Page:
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Lucy, Heart Editor
New house? Make it a bright pink windmill
Whether you're travelling through the countryside in the www.osgorica-velenje.si Czech Republic or the Republic of Ireland, you'll see them: oversized houses, painted bizarre colours, and sometimes even featuring turrets and www.gmrtv.pt ornamental windmills. In countries where individual wealth has increased quickly over the last twenty years, people are sometimes scarily eager to show that they have the most oddly-shaped carport in the village - and Czech photographer Jan Kruml has documented some of the most weird and wonderful examples. Kruml has campaigned in the past to encourage Czech villagers to maintain their heritage and restore old buildings rather than building new ones inspired by their exotic holidays. His work raises interesting questions: should kitsch eyesores be banned, or does everyone have the right to make their home a castle?
What happened to the revolution?
If Marx travelled forward in time and found himself in the year 2012, watching bankers spend their bonuses or seeing Chinese workers queuing up for jobs making iphones at one of the Foxconn factories, he might have been surprised. Not all of his predictions have come true: for instance, how can we explain the fact that the viagra alternative only best offers http://www.shakeit.pl/cheapest-levitra-generic financial crisis has not yet resulted in a mass revolt by the global proletariat? John Lanchester sets out to answer this question in a lecture called Marx at 193, which is very accessible to non-economists and features a fascinating description of "the world's most typical human being."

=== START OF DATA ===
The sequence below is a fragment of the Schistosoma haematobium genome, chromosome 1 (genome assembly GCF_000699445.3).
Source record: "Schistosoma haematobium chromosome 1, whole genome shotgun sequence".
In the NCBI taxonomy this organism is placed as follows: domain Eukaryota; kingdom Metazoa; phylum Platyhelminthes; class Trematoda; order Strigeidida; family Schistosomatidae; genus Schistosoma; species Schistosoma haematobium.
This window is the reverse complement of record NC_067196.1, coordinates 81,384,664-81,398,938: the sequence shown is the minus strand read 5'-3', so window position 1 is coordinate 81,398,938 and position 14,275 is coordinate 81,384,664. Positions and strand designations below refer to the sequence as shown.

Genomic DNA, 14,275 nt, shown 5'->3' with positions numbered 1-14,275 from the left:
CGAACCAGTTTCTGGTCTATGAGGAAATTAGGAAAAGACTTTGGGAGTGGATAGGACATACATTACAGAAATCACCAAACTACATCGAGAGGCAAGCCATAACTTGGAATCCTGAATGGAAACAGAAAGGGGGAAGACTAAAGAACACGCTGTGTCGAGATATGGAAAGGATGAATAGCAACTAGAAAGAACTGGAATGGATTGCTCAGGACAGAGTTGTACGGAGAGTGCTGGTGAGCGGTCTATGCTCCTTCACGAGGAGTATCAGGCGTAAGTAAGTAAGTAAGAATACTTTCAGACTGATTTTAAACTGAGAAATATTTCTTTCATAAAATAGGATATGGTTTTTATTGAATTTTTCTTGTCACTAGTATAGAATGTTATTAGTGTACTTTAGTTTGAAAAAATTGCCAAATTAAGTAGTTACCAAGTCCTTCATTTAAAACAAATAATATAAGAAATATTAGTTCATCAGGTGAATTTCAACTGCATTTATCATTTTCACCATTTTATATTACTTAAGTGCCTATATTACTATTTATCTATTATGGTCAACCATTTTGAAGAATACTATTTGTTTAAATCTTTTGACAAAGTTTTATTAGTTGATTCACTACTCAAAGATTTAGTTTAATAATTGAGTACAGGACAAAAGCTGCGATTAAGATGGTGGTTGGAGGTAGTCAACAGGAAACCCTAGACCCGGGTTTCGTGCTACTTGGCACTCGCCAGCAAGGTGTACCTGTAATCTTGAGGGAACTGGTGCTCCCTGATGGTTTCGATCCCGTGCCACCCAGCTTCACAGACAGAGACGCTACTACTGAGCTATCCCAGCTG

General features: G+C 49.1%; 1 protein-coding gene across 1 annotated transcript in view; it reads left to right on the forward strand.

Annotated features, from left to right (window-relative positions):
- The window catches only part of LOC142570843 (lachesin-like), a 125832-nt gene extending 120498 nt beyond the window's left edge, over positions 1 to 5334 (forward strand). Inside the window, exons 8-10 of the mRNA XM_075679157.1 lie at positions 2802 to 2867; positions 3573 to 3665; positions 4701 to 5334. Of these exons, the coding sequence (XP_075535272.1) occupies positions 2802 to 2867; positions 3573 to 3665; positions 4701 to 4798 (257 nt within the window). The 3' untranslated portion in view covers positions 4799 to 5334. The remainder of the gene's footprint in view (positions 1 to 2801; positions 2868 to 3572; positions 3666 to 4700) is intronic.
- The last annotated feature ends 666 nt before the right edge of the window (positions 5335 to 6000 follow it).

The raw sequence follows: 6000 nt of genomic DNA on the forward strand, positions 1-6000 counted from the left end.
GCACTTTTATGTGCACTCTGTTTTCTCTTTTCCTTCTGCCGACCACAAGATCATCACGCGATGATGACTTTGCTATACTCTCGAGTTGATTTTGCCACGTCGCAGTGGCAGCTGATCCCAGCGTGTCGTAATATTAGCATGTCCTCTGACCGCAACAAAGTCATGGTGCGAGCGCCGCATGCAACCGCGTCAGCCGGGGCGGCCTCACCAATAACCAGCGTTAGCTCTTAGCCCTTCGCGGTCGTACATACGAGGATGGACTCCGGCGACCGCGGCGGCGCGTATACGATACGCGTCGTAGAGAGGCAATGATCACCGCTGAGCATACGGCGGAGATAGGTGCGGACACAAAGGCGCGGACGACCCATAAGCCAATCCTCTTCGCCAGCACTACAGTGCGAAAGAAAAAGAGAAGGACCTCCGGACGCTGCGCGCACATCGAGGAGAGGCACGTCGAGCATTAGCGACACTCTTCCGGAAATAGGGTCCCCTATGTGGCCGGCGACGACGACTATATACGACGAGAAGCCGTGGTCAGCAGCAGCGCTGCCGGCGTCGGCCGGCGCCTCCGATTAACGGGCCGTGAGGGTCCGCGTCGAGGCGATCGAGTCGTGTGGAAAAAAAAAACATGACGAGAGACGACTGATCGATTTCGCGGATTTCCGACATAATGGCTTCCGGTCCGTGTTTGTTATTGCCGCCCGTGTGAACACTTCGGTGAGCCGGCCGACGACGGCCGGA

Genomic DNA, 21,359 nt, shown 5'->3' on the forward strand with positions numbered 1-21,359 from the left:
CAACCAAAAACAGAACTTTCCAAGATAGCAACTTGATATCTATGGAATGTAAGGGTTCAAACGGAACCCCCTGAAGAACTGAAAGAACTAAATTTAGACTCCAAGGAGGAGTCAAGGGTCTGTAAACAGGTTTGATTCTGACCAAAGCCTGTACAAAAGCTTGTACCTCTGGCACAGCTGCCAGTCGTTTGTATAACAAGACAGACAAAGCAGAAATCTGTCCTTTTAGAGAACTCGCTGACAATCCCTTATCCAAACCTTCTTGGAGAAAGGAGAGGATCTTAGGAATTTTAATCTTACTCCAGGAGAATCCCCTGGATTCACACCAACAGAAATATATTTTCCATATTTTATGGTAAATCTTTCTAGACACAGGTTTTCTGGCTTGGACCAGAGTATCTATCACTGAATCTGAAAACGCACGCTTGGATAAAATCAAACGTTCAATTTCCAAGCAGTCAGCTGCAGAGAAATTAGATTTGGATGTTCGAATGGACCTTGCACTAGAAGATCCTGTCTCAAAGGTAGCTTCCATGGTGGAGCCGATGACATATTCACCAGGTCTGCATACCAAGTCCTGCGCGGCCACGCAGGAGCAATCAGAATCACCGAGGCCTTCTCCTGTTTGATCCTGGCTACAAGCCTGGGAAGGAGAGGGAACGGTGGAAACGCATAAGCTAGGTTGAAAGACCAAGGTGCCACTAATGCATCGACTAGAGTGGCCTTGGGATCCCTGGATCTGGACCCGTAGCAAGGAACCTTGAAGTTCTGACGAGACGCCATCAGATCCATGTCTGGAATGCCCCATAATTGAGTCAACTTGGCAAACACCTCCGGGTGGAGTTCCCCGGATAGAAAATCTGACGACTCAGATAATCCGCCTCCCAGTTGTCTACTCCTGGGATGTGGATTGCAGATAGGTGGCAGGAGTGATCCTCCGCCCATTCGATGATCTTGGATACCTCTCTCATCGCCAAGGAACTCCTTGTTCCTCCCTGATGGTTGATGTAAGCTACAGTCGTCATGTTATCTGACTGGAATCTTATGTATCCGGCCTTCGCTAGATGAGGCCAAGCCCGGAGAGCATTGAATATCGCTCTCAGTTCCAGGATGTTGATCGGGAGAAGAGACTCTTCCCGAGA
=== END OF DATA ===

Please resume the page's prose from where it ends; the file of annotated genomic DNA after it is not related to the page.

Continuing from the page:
Women who "sell" their "assets": businesswomen, or victims?
Pole-dancing: can it be empowering? Or does it always encourage sexual inequality? The question of sexual empowerment divides young women today, with books such as Catherine Hakim's Honey Money suggesting that women should use their attractiveness for their own gain. Poet Sabrina Mahfouz tackles the question in her poem First Night, about a stripper's first night on the job. Mahfouz is an impressive performer, and the poem has many great moments linguistically (look out for the double use of "hard") - but what I really like about it is the way she creates a clamour of disorientating voices. For me, the feeling of overload which you have at the end of the poem reflects many women's sense of confusion and uncertainty when it comes to the question of empowerment.
IN 39 DAYS